AUM women’s basketball players ‘Make a Difference’ for young children
International author joins women’s players to celebrate
literary achievements of ‘Young writers of the Molina Center.’
Auburn University at Montgomery/Montgomery, Ala. (October 18, 2016) — AUM women’s basketball players will be joined by internationally known speaker and writer Clifton Taulbert, author of “Once upon a Time When We Were Colored” and “Eight Habits of the Heart,” on Saturday at the 20th Reading Makes a Lifelong Difference program, part of AUM’s celebration of National Make a Difference Day. AUM will recognize the achievements of young writers at the Molina Learning Center, site of an ongoing AUM project called Actions Build Community: The AUM-Taulbert Initiative, which encourages reading among children in low-income housing.
DATE: Saturday, Oct. 22, 2016
TIME: 10 a.m.–12 p.m. (Clifton Taulbert speaks to children: 11:15 a.m.)
LOCATION: The Molina Learning Center (located in the back of the Pine Oaks housing community at 100 Windywood Drive)
Also on Saturday, AUM’s women’s basketball coaches and players will read with children and help them select books for their home libraries, which are not commonplace in low-income homes where children might have school textbooks but not books they own and can enjoy at their leisure.
The young writers, ages 6–12, participate in the Writers’ Blocks after-school enrichment program directed by Nancy Anderson, associate professor emerita of English and Distinguished Outreach Fellow at AUM. The free program at the Molina Center serves children living in the Pine Oaks (formerly Southlawn) and Sherwood housing communities, and the youths gather for a writer’s workshop once a week on Wednesdays to write poetry and prose, which is compiled annually into the printed anthology.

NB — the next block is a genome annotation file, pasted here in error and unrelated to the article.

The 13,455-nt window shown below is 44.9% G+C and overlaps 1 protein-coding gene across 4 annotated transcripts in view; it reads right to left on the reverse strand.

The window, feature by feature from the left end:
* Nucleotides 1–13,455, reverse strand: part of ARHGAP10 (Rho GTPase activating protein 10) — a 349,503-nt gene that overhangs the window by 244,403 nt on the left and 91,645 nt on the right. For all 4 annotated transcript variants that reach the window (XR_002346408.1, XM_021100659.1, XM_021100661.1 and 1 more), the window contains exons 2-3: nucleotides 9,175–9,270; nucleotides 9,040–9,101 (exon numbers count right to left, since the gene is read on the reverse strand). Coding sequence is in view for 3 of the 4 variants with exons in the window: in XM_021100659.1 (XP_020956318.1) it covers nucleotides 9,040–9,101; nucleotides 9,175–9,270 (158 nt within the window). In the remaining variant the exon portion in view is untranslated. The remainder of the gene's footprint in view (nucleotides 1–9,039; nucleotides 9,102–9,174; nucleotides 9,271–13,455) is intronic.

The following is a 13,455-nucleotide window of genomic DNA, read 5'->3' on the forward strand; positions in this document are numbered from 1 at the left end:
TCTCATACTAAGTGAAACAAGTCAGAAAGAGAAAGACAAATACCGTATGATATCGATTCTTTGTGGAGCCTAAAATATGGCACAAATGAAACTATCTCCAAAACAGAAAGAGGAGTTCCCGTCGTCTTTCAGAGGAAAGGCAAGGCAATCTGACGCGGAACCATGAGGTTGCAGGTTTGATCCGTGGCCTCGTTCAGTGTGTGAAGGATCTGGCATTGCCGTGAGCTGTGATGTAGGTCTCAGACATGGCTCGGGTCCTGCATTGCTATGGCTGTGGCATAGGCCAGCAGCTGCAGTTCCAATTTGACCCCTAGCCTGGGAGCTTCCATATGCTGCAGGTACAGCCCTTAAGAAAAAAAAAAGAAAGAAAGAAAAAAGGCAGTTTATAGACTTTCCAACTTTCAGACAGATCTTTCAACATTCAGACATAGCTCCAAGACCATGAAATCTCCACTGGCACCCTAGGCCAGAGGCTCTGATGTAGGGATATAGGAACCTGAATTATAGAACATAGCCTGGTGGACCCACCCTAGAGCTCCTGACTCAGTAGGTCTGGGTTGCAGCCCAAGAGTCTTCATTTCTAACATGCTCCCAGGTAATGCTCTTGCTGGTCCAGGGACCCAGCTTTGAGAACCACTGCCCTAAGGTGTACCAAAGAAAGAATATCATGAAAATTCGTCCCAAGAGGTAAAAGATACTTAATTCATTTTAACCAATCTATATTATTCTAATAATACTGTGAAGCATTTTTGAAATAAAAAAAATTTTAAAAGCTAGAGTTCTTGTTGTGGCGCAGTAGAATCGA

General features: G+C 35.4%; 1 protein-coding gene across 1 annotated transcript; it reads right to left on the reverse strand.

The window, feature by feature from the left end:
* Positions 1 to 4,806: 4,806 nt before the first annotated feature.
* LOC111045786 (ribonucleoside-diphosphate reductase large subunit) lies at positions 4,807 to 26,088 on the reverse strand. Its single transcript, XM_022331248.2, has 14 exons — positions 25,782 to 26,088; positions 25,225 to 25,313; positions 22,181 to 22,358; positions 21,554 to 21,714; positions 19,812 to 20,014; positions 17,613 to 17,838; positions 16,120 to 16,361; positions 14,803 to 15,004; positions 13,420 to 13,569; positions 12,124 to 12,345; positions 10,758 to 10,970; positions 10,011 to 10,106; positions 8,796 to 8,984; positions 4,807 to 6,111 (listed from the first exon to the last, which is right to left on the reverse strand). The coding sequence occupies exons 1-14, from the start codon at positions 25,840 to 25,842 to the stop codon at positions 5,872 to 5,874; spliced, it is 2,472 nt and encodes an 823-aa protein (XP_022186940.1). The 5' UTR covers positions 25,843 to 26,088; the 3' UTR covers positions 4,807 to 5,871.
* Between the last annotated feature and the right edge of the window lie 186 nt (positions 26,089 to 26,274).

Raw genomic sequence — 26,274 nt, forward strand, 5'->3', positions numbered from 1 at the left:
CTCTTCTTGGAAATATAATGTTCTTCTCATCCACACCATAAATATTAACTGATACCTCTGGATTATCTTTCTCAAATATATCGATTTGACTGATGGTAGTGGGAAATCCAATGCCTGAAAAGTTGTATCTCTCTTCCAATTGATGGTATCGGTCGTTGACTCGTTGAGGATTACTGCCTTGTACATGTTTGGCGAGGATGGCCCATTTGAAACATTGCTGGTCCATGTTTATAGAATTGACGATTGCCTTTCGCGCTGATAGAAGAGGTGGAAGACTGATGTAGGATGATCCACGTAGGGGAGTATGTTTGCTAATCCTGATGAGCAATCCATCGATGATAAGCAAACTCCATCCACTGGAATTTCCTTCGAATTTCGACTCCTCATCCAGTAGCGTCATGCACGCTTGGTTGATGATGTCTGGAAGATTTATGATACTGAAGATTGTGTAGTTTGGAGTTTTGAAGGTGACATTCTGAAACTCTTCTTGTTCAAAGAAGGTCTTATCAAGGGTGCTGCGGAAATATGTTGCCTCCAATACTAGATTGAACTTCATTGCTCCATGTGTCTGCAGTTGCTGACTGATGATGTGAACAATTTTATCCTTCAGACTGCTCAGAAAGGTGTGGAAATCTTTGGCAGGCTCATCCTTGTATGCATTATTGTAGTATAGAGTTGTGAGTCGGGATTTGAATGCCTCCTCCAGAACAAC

The goal of “Reading Makes a Life-long Difference” is to encourage reading in low-income homes through the efforts of volunteers who share their enthusiasm for reading with children, said Anderson, who has taught writing and literature courses at the university and high school levels for more than 40 years.
“Children in low-income housing do not have immediate access to extra-curricular enrichment programs — unless the programs can be provided on site,” said Anderson.
According to Anderson, Taulbert inspired the creation of the AUM-Taulbert Initiative in 1997, when Anderson and her Literature and Community students participated in National Make a Difference Day — every fourth Saturday in October — on the recommendation of the author.
Every year since, the AUM women’s basketball coaches and players, along with some other volunteers, go to one or more community centers in low-income housing communities and read with children and help them select new books for their home libraries, Anderson said. “Over the years, we have broadened the initiative to include the adults in the community, encouraging them to come select books for the family and develop a home library,” she said.
AUM’s Make a Difference Day program has earned national recognition. In fact, USA Weekend and the late actor Paul Newman recognized the reading program in 2004 as one of the top ten programs for the national Make-A-Difference Day.
For information, contact Nancy Anderson at 334-467-4098.
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